Retro Reviews: The Blob (1958)

The sci-fi/horror movie, The Blob (1958), is a retro B-Film that’s more comic than scary and still is a treat to watch today. You can’t really take seriously a horror film about a red “jello-like” substance that attacks everyday residents in America.

Retro Reviews: The Blob (1958)

The Blob (1958)

Originally named “The Molten Meteor”, and directed by Irvin Yeaworth, this is classic B-Movie fun at its best. It’s also a huge part of Americana! An early review states that, “The color is quite good (the blob rolls around in at least a dozen horrible-looking flavors, including raspberry). If the acting is pretty terrible itself, there is becomingly not a single familiar face in the cast, headed by young Steven McQueen and Aneta Corseaut.”

The movie also has the distinction of being Steve McQueen’s movie debut and the one that kicked-off his career. McQueen plays a teenager but looks older. He was actually in his late twenties when he debuted in this film. It also helped launch the careers of Burt Bacharach and Mack David, responsible for the catchy title tune that is a surprisingly delightful campy and upbeat start to a horror flick.

The premise of the movie is a simple one. One summer night in small-town America- actually Pennsylvania— a teenager Steve Andrews (Steve McQueen) and his girlfriend, Jane Martin, (Anita), are kissing in a lovers’ lane when they witness a meteor crash a short distance away. When Steve-also his name in the film, decides to look for it. A nearby older resident (Olin Howland) finds the meteor first and pokes it with a stick.

The shell kind of breaks open and a gelatine substance oozes out and attaches itself to the man’s hand. When he runs out on the road with this new attachment, Steve almost drives into him. Steve and Jane take him to Doctor Hallen who was on his way to a medical conference. The good doctor realizes he must amputate the man’s arm since it is being consumed by the growing Blob. Here’s where it gets a little horrific for 50’ standards: Before the doctor can do a thing, the Blob completely consumes the old man, the nurse, and finally the doctor himself!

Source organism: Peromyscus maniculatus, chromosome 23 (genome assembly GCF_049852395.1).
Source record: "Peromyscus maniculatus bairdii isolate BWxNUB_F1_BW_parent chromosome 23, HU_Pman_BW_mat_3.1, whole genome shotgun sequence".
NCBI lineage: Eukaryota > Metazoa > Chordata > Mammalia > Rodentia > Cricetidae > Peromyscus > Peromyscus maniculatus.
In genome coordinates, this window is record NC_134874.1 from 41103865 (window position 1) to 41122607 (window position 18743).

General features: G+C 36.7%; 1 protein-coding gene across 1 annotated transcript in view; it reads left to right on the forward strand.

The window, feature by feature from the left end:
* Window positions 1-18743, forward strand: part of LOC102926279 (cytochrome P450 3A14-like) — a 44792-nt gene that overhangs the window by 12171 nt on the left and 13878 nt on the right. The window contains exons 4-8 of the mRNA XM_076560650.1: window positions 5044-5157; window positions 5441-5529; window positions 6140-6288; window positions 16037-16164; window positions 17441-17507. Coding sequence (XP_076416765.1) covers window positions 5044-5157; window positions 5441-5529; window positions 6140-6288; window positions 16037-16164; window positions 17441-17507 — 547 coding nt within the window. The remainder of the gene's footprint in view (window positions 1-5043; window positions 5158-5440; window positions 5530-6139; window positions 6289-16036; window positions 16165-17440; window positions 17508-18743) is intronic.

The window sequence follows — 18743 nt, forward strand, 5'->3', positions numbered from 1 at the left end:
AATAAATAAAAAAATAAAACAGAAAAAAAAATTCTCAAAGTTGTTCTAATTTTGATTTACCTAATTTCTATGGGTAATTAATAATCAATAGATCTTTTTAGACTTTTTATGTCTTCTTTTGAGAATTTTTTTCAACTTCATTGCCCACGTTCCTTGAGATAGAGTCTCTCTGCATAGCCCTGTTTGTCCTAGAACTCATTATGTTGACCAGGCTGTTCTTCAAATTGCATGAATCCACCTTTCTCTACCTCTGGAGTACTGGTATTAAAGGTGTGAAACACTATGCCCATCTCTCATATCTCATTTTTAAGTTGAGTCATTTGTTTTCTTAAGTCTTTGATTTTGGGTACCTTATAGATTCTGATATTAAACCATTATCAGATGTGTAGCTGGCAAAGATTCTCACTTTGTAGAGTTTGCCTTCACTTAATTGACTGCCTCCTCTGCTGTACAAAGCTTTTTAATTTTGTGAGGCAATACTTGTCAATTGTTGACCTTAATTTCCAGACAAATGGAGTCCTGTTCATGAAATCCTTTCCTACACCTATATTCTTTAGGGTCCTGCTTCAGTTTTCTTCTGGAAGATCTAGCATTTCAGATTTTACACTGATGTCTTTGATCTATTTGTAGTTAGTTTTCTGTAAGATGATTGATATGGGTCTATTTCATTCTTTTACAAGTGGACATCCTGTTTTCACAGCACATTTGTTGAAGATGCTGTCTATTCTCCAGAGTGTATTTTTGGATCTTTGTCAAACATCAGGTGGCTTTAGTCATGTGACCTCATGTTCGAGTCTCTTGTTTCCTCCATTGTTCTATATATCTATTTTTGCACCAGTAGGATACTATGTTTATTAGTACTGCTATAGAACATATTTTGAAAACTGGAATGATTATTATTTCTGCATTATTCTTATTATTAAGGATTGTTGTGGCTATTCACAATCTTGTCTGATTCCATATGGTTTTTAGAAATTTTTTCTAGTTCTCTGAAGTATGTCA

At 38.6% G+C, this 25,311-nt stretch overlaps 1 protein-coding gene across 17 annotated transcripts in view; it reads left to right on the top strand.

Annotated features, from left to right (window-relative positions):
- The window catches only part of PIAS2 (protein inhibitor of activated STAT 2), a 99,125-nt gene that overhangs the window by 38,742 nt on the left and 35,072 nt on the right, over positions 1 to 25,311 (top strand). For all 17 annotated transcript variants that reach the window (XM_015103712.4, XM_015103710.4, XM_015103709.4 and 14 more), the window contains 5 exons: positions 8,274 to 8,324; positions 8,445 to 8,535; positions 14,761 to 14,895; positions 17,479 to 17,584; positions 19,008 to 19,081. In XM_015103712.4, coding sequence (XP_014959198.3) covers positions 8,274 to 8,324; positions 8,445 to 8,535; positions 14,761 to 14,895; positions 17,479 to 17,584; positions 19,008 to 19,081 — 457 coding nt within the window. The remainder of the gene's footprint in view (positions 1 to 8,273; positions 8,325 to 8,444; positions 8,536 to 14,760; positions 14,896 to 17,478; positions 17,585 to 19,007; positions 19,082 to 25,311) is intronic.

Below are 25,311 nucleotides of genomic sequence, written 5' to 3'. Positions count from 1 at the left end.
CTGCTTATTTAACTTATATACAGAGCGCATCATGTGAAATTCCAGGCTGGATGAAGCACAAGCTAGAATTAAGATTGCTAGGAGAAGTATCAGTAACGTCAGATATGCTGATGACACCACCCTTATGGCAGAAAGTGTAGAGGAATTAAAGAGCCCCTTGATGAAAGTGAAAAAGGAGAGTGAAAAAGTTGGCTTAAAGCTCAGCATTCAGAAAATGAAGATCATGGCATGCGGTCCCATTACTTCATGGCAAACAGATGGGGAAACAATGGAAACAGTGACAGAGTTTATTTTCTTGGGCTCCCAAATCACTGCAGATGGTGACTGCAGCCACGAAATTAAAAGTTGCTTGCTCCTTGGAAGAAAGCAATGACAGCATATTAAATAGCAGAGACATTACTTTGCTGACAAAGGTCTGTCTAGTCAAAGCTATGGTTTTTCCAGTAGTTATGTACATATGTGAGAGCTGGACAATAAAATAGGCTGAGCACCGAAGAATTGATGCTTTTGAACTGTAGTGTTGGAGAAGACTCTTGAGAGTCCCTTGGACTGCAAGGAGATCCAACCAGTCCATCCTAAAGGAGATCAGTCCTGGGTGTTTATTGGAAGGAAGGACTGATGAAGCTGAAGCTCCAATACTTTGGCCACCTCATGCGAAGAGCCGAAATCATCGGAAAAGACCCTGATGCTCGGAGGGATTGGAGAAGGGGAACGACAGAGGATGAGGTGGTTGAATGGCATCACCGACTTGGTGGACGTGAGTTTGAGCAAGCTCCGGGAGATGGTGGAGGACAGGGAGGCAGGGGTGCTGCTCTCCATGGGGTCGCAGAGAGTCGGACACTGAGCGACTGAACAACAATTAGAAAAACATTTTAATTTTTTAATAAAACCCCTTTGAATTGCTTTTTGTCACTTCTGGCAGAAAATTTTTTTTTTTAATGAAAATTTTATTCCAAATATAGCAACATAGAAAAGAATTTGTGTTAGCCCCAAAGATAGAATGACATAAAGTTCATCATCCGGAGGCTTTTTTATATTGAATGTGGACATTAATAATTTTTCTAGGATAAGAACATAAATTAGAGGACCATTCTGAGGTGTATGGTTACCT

Steve and Jane return to the office in time for Steve to watch the doctor’s horrible death. The teenagers then go to the police station but when they return to the house with the police there is no sign of the man-eating jello and the story is dismissed as just another teenage prank. The two stars of the show will not give up though, while the Blob rages on in slo-mo consuming everything with a heartbeat and growing with every meal. To be noted is the fact that when Steve and Jane are approached by the Blob in a grocery store and they run into a freezer to escape, the Blob, which begins to ooze in under the freezer door- quickly retreats. It is at the Colonial Theatre, (which, by the way, still stands in the town of Phoenix, Pennsylvania) is showing a midnight screening of Daughter of Horror where Steve recruits a couple of friends and sets off the town’s fire and air-raid alarms, but after an explanation to the authorities, still is not believed.

Meanwhile, the Blob enters the Colonial Theatre and the movie’s popular iconic scene occurs! The unforgettable scene shows the Blob, after eating the projectionist- and now huge- oozes down the screen into the auditorium snacking on a few teenagers in the process!

We are relieved though because now, at least, Steve is finally believed. But it is only when a diner is next engulfed with the two stars and Jane’s younger brother inside, that any intelligent attempts are finally made to stop the slimy predator.

At this point I will end the narrative so as not to release any spoilers. Suffice is to say that as a sci-fi/horror flick that acts both as a notable B-Movie and a bit of a cult classic, you would be missing out if you do not attempt to watch The Blob. Watch it again or for the first time. I give it a 7/10 for all those reasons.

Postscript: The Blob’s cult following is still going strong in Phoenixville, Pennsylvania, where The Colonial Theatre is located. Every year at “BlobFest” there’s a re-enactment of the crowd fleeing the theatre as the Blob supposedly oozes down the screen in the background. The night is topped off with a double feature showing of, of course, The Blob (1958), followed by another sci-fi B-Movie.


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    • Lin Jenkinson
  1. Andria Perry

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